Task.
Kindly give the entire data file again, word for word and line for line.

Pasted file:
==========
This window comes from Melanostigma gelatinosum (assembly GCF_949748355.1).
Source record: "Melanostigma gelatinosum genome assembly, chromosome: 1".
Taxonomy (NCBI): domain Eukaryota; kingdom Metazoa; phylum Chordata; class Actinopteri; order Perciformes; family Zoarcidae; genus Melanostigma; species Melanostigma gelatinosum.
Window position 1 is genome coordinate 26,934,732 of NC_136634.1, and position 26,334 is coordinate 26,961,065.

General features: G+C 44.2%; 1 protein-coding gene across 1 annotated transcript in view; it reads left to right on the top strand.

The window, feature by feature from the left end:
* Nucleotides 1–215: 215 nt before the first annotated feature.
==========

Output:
This window comes from Melanostigma gelatinosum (assembly GCF_949748355.1).
Source record: "Melanostigma gelatinosum genome assembly, chromosome: 1".
Taxonomy (NCBI): domain Eukaryota; kingdom Metazoa; phylum Chordata; class Actinopteri; order Perciformes; family Zoarcidae; genus Melanostigma; species Melanostigma gelatinosum.
Window position 1 is genome coordinate 26,934,732 of NC_136634.1, and position 26,334 is coordinate 26,961,065.

General features: G+C 44.2%; 1 protein-coding gene across 1 annotated transcript in view; it reads left to right on the top strand.

The window, feature by feature from the left end:
* Nucleotides 1–215: 215 nt before the first annotated feature.